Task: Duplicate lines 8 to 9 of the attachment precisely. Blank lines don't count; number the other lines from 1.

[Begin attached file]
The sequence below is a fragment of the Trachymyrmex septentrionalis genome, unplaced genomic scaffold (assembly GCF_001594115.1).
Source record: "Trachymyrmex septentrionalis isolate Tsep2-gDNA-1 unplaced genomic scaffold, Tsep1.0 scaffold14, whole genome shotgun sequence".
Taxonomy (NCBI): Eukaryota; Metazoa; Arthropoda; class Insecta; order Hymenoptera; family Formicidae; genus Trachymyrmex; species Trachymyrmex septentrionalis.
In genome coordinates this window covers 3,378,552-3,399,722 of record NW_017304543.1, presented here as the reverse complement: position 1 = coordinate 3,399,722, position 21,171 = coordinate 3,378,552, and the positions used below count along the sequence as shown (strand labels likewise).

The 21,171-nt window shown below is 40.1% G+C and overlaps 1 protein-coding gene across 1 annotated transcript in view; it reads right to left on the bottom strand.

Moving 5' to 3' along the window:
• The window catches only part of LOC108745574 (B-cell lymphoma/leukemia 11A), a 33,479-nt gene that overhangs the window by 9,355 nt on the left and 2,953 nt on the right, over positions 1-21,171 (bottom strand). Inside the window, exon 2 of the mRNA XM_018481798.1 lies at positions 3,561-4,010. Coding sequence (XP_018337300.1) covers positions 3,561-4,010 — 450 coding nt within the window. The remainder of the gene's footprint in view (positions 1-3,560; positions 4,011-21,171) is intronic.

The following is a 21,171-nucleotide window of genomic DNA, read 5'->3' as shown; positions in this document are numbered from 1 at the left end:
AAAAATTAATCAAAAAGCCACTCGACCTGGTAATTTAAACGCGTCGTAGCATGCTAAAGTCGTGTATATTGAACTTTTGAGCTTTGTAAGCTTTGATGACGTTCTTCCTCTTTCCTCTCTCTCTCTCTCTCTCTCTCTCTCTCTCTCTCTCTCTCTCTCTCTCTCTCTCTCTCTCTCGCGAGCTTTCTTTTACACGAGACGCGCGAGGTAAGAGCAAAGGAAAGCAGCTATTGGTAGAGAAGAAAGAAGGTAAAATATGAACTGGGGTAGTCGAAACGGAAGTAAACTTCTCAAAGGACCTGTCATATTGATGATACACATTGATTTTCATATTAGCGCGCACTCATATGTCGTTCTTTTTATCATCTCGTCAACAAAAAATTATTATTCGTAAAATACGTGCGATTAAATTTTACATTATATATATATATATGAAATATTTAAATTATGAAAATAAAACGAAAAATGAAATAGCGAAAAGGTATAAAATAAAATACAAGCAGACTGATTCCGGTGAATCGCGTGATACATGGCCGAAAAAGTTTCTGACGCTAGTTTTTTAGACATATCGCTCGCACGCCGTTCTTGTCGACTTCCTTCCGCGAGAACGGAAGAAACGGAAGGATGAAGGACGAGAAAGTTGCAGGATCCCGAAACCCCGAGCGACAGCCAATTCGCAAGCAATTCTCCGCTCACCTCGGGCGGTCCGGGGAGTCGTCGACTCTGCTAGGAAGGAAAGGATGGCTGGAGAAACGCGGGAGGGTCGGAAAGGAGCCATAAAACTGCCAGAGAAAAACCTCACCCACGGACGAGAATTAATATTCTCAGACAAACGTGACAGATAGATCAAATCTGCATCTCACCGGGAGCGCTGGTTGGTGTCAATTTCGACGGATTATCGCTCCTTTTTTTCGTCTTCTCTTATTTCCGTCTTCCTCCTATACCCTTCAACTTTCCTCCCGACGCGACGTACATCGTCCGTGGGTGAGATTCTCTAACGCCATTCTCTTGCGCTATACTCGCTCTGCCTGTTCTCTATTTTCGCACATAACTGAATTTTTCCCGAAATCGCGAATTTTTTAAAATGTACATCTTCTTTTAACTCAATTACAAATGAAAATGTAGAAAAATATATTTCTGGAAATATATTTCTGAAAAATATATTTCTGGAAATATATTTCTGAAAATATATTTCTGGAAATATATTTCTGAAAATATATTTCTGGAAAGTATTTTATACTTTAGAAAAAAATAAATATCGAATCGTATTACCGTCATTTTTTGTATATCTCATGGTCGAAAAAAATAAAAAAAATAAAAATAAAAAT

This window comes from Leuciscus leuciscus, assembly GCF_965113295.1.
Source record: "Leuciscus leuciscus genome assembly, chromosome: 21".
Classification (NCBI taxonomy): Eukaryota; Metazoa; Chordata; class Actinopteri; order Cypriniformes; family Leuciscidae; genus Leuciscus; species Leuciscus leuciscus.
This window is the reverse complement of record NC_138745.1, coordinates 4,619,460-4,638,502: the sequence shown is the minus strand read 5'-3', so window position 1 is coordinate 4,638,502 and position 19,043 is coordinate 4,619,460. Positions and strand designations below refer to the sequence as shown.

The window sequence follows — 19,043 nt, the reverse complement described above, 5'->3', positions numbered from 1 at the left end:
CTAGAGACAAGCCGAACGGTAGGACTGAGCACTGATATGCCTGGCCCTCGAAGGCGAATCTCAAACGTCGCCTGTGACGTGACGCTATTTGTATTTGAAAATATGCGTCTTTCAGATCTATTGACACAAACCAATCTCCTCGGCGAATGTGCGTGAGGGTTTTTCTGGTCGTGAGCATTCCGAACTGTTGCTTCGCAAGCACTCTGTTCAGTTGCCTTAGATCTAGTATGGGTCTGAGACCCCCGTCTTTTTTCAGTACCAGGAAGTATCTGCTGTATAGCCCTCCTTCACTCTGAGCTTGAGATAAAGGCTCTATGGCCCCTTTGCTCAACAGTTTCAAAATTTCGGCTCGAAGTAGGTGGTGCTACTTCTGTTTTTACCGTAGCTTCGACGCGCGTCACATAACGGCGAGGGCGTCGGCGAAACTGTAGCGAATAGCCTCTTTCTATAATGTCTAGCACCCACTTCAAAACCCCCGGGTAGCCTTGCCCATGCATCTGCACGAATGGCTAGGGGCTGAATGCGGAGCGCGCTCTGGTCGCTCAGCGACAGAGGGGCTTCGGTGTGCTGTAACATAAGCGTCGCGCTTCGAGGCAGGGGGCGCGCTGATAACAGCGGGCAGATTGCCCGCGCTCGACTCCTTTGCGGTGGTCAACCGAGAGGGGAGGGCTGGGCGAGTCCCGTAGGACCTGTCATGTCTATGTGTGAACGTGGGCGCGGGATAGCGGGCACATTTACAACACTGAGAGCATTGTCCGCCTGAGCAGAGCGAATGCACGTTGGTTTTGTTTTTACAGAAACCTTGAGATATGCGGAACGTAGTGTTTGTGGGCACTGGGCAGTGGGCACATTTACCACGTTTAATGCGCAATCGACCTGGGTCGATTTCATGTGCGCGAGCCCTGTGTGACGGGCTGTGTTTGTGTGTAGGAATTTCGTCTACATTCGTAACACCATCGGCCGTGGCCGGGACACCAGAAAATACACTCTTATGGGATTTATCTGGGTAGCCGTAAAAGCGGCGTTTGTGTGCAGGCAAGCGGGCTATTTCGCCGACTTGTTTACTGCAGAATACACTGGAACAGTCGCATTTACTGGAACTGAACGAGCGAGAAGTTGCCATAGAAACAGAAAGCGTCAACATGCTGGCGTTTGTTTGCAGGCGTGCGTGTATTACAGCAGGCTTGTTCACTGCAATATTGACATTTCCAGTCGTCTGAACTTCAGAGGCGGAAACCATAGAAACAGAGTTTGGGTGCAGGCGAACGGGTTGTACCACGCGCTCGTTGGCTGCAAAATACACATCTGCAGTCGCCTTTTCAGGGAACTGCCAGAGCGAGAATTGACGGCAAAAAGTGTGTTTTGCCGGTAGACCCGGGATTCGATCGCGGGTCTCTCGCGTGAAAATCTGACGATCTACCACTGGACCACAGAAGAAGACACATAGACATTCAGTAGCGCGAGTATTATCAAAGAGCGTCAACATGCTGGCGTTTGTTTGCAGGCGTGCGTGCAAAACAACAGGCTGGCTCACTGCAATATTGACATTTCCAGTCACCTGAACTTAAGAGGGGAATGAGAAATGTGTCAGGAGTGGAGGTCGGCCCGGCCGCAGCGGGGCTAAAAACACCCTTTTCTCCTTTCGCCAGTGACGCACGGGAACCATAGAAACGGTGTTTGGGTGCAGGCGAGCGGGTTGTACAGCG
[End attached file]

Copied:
The following is a 21,171-nucleotide window of genomic DNA, read 5'->3' as shown; positions in this document are numbered from 1 at the left end:
AAAAATTAATCAAAAAGCCACTCGACCTGGTAATTTAAACGCGTCGTAGCATGCTAAAGTCGTGTATATTGAACTTTTGAGCTTTGTAAGCTTTGATGACGTTCTTCCTCTTTCCTCTCTCTCTCTCTCTCTCTCTCTCTCTCTCTCTCTCTCTCTCTCTCTCTCTCTCTCTCTCTCGCGAGCTTTCTTTTACACGAGACGCGCGAGGTAAGAGCAAAGGAAAGCAGCTATTGGTAGAGAAGAAAGAAGGTAAAATATGAACTGGGGTAGTCGAAACGGAAGTAAACTTCTCAAAGGACCTGTCATATTGATGATACACATTGATTTTCATATTAGCGCGCACTCATATGTCGTTCTTTTTATCATCTCGTCAACAAAAAATTATTATTCGTAAAATACGTGCGATTAAATTTTACATTATATATATATATATGAAATATTTAAATTATGAAAATAAAACGAAAAATGAAATAGCGAAAAGGTATAAAATAAAATACAAGCAGACTGATTCCGGTGAATCGCGTGATACATGGCCGAAAAAGTTTCTGACGCTAGTTTTTTAGACATATCGCTCGCACGCCGTTCTTGTCGACTTCCTTCCGCGAGAACGGAAGAAACGGAAGGATGAAGGACGAGAAAGTTGCAGGATCCCGAAACCCCGAGCGACAGCCAATTCGCAAGCAATTCTCCGCTCACCTCGGGCGGTCCGGGGAGTCGTCGACTCTGCTAGGAAGGAAAGGATGGCTGGAGAAACGCGGGAGGGTCGGAAAGGAGCCATAAAACTGCCAGAGAAAAACCTCACCCACGGACGAGAATTAATATTCTCAGACAAACGTGACAGATAGATCAAATCTGCATCTCACCGGGAGCGCTGGTTGGTGTCAATTTCGACGGATTATCGCTCCTTTTTTTCGTCTTCTCTTATTTCCGTCTTCCTCCTATACCCTTCAACTTTCCTCCCGACGCGACGTACATCGTCCGTGGGTGAGATTCTCTAACGCCATTCTCTTGCGCTATACTCGCTCTGCCTGTTCTCTATTTTCGCACATAACTGAATTTTTCCCGAAATCGCGAATTTTTTAAAATGTACATCTTCTTTTAACTCAATTACAAATGAAAATGTAGAAAAATATATTTCTGGAAATATATTTCTGAAAAATATATTTCTGGAAATATATTTCTGAAAATATATTTCTGGAAATATATTTCTGAAAATATATTTCTGGAAAGTATTTTATACTTTAGAAAAAAATAAATATCGAATCGTATTACCGTCATTTTTTGTATATCTCATGGTCGAAAAAAATAAAAAAAATAAAAATAAAAAT